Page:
A NEW housing law that will see rents controlled and new limits on evictions today passed Spain’s lower house of parliament, the Congress of Deputies. It will now be sent to the Senate for final approval. 

The text of the bill contains a number of measures aimed at protecting tenants from abusive rent rises, introducing a limit on such hikes of 3% during 2024, up from the current 2% limit. 

The legislation also introduces new definitions for zonas tensionadas, or ‘high rent zones’, and in these areas rents will be regulated and capped. 

The legislation will make a change to the number of properties owned for someone to be considered a large landlord, down from 10 to five. When these landlords have tenants in high-rent zones, they will be subject to a new index of rents they can charge.

The new law establishes that new tenants will no longer have to pay an estate agent or property agency a fee when they sign a new rental contract. 

Currently, such businesses can charge both the new tenant and the landlord a fee on completion of the deal. If the new law passes, just the landlord will have to pay.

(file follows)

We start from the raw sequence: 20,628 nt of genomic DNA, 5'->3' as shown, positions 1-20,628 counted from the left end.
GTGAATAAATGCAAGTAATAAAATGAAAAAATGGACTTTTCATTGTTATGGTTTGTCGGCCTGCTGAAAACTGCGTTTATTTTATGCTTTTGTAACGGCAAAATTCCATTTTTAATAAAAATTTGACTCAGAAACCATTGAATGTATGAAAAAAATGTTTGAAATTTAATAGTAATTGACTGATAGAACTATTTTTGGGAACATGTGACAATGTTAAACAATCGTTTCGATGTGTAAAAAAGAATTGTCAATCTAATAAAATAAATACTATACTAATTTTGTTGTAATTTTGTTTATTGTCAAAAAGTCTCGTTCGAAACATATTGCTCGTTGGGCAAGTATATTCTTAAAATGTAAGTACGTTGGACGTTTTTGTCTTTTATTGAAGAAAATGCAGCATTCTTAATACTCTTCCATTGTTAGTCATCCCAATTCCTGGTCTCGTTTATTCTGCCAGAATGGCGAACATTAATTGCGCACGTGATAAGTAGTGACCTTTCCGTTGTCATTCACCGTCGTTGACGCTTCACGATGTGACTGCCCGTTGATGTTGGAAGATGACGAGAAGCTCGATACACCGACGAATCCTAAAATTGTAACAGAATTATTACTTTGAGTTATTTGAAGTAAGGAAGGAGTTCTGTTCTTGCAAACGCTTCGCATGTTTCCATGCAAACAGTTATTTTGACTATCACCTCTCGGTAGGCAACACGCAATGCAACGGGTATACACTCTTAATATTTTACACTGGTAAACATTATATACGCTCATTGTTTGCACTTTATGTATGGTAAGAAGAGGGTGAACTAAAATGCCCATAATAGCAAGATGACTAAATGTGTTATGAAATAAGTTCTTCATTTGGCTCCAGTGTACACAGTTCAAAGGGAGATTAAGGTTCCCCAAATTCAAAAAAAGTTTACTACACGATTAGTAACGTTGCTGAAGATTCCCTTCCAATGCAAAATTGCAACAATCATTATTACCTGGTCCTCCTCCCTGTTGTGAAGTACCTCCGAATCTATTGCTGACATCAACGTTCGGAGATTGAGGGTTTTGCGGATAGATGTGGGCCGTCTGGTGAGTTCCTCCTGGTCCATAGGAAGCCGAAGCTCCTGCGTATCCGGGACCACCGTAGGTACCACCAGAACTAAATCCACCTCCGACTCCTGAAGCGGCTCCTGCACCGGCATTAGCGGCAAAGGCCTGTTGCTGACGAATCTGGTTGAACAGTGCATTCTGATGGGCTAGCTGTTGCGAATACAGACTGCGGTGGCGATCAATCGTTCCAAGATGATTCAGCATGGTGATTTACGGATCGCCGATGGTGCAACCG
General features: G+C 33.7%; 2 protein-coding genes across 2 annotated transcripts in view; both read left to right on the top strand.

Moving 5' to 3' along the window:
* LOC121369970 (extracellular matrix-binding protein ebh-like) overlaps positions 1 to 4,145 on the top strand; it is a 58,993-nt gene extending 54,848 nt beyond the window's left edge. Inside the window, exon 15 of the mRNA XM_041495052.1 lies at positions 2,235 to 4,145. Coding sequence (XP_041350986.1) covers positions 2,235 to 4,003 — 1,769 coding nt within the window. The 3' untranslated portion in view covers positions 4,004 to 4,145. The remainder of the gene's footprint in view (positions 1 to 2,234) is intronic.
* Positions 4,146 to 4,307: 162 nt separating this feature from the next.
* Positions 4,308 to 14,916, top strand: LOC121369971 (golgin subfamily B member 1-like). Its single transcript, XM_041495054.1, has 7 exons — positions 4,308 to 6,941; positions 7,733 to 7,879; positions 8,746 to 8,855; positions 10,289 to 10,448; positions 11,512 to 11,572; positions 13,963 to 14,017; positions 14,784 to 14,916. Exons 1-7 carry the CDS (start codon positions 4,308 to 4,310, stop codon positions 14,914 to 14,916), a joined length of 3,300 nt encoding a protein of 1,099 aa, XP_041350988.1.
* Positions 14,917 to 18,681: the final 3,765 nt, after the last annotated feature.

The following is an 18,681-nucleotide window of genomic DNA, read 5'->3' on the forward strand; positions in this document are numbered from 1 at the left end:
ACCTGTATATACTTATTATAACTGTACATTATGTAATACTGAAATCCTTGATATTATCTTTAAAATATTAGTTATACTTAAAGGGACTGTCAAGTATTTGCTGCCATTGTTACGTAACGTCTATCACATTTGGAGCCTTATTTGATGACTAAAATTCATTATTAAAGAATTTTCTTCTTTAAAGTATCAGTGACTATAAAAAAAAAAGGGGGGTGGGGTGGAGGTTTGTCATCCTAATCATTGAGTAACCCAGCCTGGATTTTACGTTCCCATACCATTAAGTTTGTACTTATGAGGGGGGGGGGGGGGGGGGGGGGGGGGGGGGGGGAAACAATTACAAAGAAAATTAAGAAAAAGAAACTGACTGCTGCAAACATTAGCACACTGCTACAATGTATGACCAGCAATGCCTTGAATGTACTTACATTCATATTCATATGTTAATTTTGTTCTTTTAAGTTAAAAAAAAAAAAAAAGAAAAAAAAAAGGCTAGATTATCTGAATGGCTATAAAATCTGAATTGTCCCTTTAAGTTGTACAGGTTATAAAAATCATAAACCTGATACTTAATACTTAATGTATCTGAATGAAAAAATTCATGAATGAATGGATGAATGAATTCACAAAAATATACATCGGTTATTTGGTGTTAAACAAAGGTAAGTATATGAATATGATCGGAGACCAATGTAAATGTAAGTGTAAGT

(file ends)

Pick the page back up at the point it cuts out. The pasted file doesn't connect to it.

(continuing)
The law will also see eviction dates communicated to tenants in advance, rather than them being unexpectedly carried out.

The passing of this legislation is a big win for the government, given that regional and local elections are due to be held across Spain on May 28, with a general election likely to be called toward the end of 2023. 

The legislation was approved thanks to the votes of the governing Socialist Party (PSOE), their junior coalition partner Unidas Podemos, and smaller groups such as the leftist Mas Pais and the Catalan Republican Left (ERC).

It was voted against by the main opposition Popular Party and far-right Vox, but also parties that usually support the government, which lacks a working majority in Congress.

These groups included the Basque Nationalist Party and the Canarian Coalition, which argued that the law would see the central government encroach on powers that are devolved to the country’s regions. 

In fact, given that the country’s regions hold powers in areas of housing their governments may choose to ignore the new laws if run by opposition parties. For the regions who do adopt the measures, however, they will now have a legal framework to do so.

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